Keeping your ageing loved ones safe on the road
Being able to jump in the car and drive anywhere is a cornerstone of independence. This is true when we first get our licence, and equally when the time comes that we have to hand in our licence the opposite feeling ensues. As we get older the idea of getting around in other ways – such as by public transport or walking – can feel too difficult or overwhelming.
Many Australian seniors are great drivers, as they have the benefit of years of experience and a more leisurely pace to life – keeping themselves and those around them safer. However, ageing issues such as deteriorating eyesight and hearing, forgetfulness and dementia, slower reaction times and lessening coordination can all impact driving. As the onset of these conditions can develop slowly, unfortunately many people don’t realise their driving may be affected.
While it’s vital that your ageing loved ones are able to access social connections, hobbies and appointments independently for as long as possible, it can also be a good idea to ensure they can access them safely, or help them to consider new ways to get around.
Here are three areas to consider and keep an eye on when you are looking out for your loved ones safety on the road.
1. Check how they’re coping on the road
- When you’re a passenger, keep an eye on how your loved ones are coping with their driving. Are they missing turns, getting confused or not reacting quickly enough?
- Explore their driving limits by monitoring how they feel in different situations. Are they nervous driving at night, on freeways, or down winding roads? If so, suggest they avoid driving in these situations where possible.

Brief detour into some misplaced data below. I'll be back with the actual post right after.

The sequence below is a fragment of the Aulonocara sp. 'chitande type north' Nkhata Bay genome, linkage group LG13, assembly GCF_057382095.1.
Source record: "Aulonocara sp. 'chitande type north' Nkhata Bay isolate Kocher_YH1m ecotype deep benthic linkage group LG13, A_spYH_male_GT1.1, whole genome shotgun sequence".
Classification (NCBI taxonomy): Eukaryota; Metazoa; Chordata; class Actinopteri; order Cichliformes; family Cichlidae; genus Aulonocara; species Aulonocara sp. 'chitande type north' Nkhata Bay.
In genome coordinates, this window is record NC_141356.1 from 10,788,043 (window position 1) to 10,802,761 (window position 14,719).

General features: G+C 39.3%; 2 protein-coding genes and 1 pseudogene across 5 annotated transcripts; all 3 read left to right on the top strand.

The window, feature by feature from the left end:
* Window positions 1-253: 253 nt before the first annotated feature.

- Keep an eye out for close calls. Take notice of any new dents and scratches on the car, and infringement notices – these could be warning signs that could add up to a big risk on the road.
2. Ensure they’re having regular health checks
- Find out if your loved one has visited a doctor lately for a check up. Are they having regular eyesight and hearing tests? Make sure their glasses prescription is current and they wear their glasses and any hearing aids when they drive.
- If you’re worried about their driving ability, or any medications they may be taking that could impact their driving, ask their GP for advice. The GP may be able to offer solutions regarding medications and may be able to work your concerns into their next consultation with your loved one.
3. If you’re concerned, start a conversation about options
- Do some research first. Look into their weekly schedule of appointments, social engagements and hobbies and explore other ways to help them get about. It’s possible their partner is still safe to drive. Or look into public transport options, car pooling, shuttle services, a carer, or organising a driving roster with family and friends.
- Make the time to talk. Rather than jumping in with an overwhelming statement such as ‘I don’t think it’s safe for you to drive anymore’, try something that shows you’re in this together. For example, ‘If it’s getting more difficult to drive yourself, what’s the next best thing we could do?’
- Be prepared for an emotional response. It’s only natural that your loved one might feel scared at the prospect of stopping driving, so keep the conversation positive. Mention that talking through options together may be just preparing for a time in the future and that these plans are a way of keeping them safe and independent for longer.
Keep in mind too that when the time comes, home care providers like our partner Five Good Friends offer services that can help with getting your loved ones to the shops and appointments.
The material on the Apia Good Life has been prepared for informational purposes only and is not intended to be relied on as a substitute for advice from a qualified professional.
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